State-owned coal miner Solid Energy chair John Palmer gave the strongest hint yet that the government will either float less than 49 per cent of the company or allow it to fully privatise major new projects, such as lignite coal developments, by selling them as subsidiaries.
Appearing before the commerce select committee for Solid Energy's annual review, Palmer said Solid Energy's capital needs and risk profile were quite different from state-owned electricity companies, which are also to be partially privatised, with the government retaining at least majority control.
Solid Energy's capital expenditure requirements could mean a "sell down to less than 49 per cent, which would allow access to capital, might be part of the solution."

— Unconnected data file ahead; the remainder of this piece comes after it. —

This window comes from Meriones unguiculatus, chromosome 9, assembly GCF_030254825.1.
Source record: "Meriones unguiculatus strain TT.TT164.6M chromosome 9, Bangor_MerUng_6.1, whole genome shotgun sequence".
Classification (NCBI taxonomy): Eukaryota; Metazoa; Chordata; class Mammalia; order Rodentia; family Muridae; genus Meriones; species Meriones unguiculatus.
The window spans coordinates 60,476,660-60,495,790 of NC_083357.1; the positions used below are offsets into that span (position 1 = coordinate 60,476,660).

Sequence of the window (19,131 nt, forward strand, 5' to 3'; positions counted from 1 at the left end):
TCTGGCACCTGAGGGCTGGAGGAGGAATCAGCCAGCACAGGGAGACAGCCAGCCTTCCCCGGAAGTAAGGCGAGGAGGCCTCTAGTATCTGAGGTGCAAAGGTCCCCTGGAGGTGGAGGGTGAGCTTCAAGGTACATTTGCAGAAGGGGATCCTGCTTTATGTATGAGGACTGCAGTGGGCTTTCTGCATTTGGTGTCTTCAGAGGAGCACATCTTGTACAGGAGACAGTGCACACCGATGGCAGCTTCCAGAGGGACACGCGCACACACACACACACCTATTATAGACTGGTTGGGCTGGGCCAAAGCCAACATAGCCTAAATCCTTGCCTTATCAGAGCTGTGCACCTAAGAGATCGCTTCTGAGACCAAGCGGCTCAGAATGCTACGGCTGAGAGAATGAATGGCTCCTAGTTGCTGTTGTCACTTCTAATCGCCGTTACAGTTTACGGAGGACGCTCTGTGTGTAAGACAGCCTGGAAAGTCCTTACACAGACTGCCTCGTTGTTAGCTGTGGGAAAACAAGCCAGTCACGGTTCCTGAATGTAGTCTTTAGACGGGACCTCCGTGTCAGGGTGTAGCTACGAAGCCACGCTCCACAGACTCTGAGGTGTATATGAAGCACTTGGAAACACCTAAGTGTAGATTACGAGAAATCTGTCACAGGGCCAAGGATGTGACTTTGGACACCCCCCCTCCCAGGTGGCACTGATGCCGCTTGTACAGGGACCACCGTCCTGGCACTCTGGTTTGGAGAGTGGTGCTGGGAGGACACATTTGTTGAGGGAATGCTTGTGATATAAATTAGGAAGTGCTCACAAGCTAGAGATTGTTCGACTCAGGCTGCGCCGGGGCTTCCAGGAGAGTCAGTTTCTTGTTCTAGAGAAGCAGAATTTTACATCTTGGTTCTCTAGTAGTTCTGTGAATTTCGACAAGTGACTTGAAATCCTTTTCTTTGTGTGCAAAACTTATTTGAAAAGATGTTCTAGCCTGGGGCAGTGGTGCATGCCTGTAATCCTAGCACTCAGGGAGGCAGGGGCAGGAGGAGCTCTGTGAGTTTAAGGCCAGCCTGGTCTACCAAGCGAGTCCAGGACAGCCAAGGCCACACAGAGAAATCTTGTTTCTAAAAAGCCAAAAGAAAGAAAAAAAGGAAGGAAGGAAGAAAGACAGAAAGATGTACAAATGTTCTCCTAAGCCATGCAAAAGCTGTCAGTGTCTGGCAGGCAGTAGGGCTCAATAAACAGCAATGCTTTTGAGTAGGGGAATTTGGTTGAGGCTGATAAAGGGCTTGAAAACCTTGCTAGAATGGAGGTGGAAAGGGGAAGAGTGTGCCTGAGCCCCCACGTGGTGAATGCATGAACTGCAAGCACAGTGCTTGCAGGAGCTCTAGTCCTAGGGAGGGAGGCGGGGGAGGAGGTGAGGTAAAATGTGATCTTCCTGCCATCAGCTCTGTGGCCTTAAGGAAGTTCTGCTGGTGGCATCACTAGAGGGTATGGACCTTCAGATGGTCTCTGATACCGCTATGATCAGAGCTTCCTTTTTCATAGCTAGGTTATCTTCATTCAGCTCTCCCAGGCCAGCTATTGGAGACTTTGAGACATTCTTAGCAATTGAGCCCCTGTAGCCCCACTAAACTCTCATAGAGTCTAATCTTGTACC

Equally, Solid Energy could choose to create a subsidiary company and sell 100 per cent of that, without breaching the legislated requirement passing through Parliament at present to maintain majority Crown ownership.
Both Prime Minister John Key and Finance Minister Bill English have intimated in recent weeks that Solid Energy's part-sale is presenting different headaches for the team considering how best to organise an Initial Public Offering in the coalminer.
In part, that's because Solid Energy has multi-billion dollar investment plans at an early stage of development to mine low-grade lignite coal deposits in Southland which could be converted to fertiliser, diesel and briquettes to produce revenues in the trillions of dollars, according to the company's chief executive, Don Elder.
"There's probably nothing to prevent projects themselves being IPO-ed where the Crown as the core asset holder can maintain its position, and that allows the developments to take place," said Palmer. "A project could potentially be funded in its entirety by that method."
Palmer said if such a subsidiary were consolidated onto the Solid Energy balance sheet, "it would fall into the equity line in some form, but if the shareholding is unchanged (in the parent company), it improves the value of the Crown's 51 per cent shareholding."